After lunch Angelo and I were scheduled to give cultural presentations on our schools and communities to all 12th graders. We had a two hour block to present and take questions. I talked about Westwood High School, the Massachusetts Institute of Technology, Massachusetts, Boston, Tom Brady, my family, and my hobbies. To "introduce" the students of BRSHS to the students of WHS, I showed this "hype video" from a semi-recent Spirit Day and this video on "what's one thing you'd tell the world." I also showed this short intro to Boston, and this live performance by the Dropkick Murphys as we distributed Teachers for Global Classrooms rulers to all students at the end of the session. Angelo's presentation covered similar topics, but for Hawai'i.

 

I was asked lots of interesting questions, including:

  • How much does tuition at your school cost? [Answer: Zero, with a follow-up explaining how schools vary by town and how property values adjust accordingly.]

  • How did you meet your wife?

  • How often do you attend Celtics games? [Answer: I'm more of a hockey fan...]

  • What song by Metallica best describes you? (I had mentioned metal, and Metallica in particular, in the "hobbies" section of my presentation) [Answer: Battery because Battery is my favorite to begin with and batteries rely on Physics to function.]

  • If you couldn't be a teacher what would you be? [Answer: Working with startups in either edtech or environmental sustainability.]

  • Is MIT affiliated with NASA?

  • What differences have you noticed between American schools and schools in the Philippines? [Answer: There were several that I gave that I will chronicle at a later time. I also emphasized many of our similarities as well in my answer.]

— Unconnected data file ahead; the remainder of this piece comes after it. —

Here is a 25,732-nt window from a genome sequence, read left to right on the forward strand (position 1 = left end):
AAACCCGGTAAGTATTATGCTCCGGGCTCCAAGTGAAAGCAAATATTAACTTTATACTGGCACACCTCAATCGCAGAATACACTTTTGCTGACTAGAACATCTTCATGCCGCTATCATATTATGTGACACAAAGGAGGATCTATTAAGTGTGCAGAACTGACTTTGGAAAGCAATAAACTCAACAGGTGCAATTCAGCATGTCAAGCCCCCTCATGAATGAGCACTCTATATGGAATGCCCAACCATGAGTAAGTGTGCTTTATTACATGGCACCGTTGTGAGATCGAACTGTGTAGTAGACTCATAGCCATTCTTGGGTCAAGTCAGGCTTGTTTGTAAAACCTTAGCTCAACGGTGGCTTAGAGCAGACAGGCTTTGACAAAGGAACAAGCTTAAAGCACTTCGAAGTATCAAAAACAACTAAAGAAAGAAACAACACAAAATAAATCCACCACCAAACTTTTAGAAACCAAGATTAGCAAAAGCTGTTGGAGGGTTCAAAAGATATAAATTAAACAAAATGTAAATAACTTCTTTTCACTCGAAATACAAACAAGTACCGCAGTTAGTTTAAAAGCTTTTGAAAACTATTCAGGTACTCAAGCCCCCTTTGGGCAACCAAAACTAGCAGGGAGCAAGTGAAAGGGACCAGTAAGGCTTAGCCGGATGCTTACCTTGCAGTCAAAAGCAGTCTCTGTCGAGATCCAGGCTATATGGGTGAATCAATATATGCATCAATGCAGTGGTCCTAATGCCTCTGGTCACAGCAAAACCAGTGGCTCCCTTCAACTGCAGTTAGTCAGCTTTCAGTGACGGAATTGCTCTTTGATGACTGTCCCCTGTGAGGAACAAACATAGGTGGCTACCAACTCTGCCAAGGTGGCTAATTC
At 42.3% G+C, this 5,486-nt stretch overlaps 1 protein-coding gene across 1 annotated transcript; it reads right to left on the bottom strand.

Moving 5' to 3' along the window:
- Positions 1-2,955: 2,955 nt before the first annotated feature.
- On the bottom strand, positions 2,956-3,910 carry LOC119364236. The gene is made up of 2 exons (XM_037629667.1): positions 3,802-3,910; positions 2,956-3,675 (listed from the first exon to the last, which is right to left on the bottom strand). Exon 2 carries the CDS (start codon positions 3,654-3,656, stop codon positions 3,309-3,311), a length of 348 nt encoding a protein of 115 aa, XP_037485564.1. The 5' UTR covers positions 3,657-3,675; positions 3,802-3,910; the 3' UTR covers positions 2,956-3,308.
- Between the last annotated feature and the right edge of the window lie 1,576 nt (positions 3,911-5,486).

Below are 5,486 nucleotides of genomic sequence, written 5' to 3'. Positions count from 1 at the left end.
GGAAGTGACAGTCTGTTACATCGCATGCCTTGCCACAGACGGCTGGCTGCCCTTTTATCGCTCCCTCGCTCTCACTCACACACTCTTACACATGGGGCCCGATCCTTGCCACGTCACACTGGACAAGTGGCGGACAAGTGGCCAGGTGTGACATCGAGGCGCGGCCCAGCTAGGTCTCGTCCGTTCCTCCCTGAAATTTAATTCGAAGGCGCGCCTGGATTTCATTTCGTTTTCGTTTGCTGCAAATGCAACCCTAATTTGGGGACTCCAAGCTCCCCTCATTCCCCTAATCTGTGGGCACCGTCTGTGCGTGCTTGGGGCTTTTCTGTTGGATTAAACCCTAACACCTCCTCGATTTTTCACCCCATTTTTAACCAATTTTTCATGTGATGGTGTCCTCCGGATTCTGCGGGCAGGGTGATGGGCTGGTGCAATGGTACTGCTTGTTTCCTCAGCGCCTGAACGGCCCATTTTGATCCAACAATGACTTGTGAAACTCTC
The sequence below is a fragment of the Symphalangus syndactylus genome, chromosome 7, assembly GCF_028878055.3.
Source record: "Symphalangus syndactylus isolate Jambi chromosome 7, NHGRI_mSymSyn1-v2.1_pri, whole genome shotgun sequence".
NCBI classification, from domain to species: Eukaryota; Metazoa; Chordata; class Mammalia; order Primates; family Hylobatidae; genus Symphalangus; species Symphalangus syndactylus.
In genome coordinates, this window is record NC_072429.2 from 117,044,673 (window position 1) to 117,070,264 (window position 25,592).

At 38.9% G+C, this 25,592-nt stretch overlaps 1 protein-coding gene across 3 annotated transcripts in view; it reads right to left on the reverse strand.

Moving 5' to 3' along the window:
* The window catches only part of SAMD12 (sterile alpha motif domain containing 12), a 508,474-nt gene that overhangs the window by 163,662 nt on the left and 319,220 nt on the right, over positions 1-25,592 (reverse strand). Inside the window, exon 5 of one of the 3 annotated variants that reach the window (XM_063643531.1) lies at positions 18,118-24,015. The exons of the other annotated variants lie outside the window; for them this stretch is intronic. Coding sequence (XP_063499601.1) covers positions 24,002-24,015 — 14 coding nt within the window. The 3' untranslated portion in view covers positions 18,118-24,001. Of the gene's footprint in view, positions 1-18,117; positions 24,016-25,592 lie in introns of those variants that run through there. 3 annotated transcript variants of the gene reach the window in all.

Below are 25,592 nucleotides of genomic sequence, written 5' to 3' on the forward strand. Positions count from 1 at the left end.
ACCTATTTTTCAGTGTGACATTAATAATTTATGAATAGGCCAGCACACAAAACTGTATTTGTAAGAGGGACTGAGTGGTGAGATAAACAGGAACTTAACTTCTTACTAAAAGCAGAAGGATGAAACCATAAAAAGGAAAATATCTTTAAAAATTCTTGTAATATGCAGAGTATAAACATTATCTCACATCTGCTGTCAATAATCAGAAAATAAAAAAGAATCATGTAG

• How do you celebrate July 4th? [I intentionally omitted my family's obsession with watching the hot dog eating contest on TV in my answer.]

Next up was a 7th grade lab activity. Since the school year here had just started, and since BRSHS starts in the 7th grade, this was actually the first time the students had been in the lab. The class was called Research I, which is focused on teaching the fundamentals of the scientific method. For this lab, students were developing their observation skills. They looked at various slides under microscopes and made detailed drawings of what they saw in their notebooks. The teacher explained to me that what they were observing (plant cells, mites, etc.) wasn't significant, but how they were observing was. In the next class, she explained, students would report their observations and then, with her guidance, construct a definition of observation. Students were enthusiastic and excited, either by the lesson, or by the fact that it was their first time in the lab, or by both. Bicol Regional Science High School, being a science-focused exam school, has better lab facilities than most schools in the Philippines, I'm told. Students will utilize one of the two labs on campus at least four times per quarter.

 

 To finish the day, I attended a pair of classes that were presenting their projects (outputs!). The first was a science class presenting posters about the negative effects of smoking. The effects were organized by whether they affect the circulatory system or the respiratory system. The other class presented performances about volcanic hotspots based off of a lesson Angelo had given about the origin of Hawai'i earlier in the day. Here is a skit depicting the volcanic formation of the Hawaiian islands, with a real volcano as a backdrop!

 

 

I am really enjoying my time at BRSHS. Everyone--students and faculty alike--are so friendly. I am learning a TON. I can't wait until classes start again tomorrow!